4. Click-click Not Click-drag: Perhaps because of familiarity with how tools in other programs work, the natural way to try to draw or move something in SketchUp is to click and then drag. This can be difficult to achieve with any level of accuracy as precisely moving a mouse whilst holding down the left button is harder than just moving the mouse. SketchUp allows an alternative approach which is to click and then release (with the behaviour now mimicking a dragging action) and then click again to end the dragging action. This is less intuitive but after trying it a few times you’ll discover it is much more powerful. When combined with the use of arrow keys to lock the direction to a specific axis, the inference engine (and locking inferences using the ‘SHIFT’ key), or directly entering the amount to be used after clicking, it will be quickly found that there is very little benefit (if any) to the conventional click and drag action.
  5. Enter Measurements Directly: Want to make a cube that is 100 x 100 x 100? You could try click and drag to get a rectangle the right size, and then push-pull the face with another click and drag until you have formed a cube. Or … Select the rectangle tool, click where you want to cube to be located (possibly using inference to make sure it is exactly where you need it), type ‘100, 100’ and hit ‘ENTER’. Then ‘SPACE’ for selection, ‘P’ for push-pull, click to select the rectangle face you just drew, type ‘100’ and hit ‘ENTER’. Voila - a perfect cube. Note that if you do click and drag or create an object and want to change its dimensions you won’t even need to select the object. Just type a number and hit ‘ENTER’ and the last move or draw you did will be redone with the new dimension.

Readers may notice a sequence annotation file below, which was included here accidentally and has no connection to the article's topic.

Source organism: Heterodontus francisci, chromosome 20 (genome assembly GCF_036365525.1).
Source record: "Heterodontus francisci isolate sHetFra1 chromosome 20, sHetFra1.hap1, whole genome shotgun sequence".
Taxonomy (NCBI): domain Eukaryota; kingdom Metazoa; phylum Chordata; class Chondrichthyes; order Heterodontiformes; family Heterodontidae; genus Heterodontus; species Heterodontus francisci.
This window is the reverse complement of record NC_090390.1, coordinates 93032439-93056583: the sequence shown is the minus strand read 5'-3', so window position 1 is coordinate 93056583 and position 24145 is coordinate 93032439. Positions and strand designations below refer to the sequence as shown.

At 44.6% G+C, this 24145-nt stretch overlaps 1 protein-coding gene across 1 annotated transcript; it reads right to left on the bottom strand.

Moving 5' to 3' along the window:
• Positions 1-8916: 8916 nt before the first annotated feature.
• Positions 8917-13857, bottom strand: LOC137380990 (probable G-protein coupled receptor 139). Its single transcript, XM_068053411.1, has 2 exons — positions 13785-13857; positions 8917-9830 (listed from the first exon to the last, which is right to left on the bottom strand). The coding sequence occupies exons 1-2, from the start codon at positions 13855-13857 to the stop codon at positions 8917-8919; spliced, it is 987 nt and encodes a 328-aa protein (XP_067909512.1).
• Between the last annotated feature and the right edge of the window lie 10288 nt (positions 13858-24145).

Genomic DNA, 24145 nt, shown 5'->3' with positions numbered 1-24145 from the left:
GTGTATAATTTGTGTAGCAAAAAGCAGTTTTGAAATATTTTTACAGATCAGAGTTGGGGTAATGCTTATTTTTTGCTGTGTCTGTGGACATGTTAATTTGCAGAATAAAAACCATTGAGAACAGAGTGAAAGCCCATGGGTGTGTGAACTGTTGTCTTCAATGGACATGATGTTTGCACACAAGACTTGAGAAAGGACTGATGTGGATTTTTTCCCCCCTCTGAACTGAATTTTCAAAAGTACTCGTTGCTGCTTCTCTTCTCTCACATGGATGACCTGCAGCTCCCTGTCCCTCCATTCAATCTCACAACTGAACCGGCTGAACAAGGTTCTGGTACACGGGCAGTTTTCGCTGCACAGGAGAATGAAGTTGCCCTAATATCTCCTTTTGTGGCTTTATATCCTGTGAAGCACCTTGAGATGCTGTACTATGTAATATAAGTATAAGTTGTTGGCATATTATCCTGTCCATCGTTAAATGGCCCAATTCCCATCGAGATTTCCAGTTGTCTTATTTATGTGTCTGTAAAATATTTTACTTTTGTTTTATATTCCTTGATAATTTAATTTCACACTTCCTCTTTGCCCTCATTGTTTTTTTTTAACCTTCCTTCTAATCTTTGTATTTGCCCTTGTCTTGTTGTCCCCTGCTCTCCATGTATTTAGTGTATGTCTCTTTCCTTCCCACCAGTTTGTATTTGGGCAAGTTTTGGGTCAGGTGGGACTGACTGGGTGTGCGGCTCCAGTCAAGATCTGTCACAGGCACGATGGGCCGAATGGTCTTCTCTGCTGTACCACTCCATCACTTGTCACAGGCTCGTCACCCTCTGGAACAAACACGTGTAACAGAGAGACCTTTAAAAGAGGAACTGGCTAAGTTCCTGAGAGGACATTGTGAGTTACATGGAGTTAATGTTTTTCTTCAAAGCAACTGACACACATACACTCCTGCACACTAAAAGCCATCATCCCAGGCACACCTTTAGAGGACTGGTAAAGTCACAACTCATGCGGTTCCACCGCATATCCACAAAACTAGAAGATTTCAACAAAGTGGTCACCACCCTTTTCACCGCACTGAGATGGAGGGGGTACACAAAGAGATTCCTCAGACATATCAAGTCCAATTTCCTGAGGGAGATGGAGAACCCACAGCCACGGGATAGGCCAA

6. Different Selection Methods: The selection behaviour when clicking and dragging from left to right is different to when clicking and dragging from right to left. This is easily overlooked but once you know about it you’ll find it is a very powerful technique.
  7. Learn to Love Components: Models often have many duplicated elements. In a house the windows and doors are prime examples of such duplicated objects. Unlike a group, a component is a copy of the original, and changes to that component are reflected across all other similar components. Therefore updating and maintaining the model is far easier when components have been used sensibly throughout. Generally components should be used where there is a discrete object, even if there is only one instance. For example a chair should be a component, but it’s legs, seat, back and cushions might be better implemented as groups.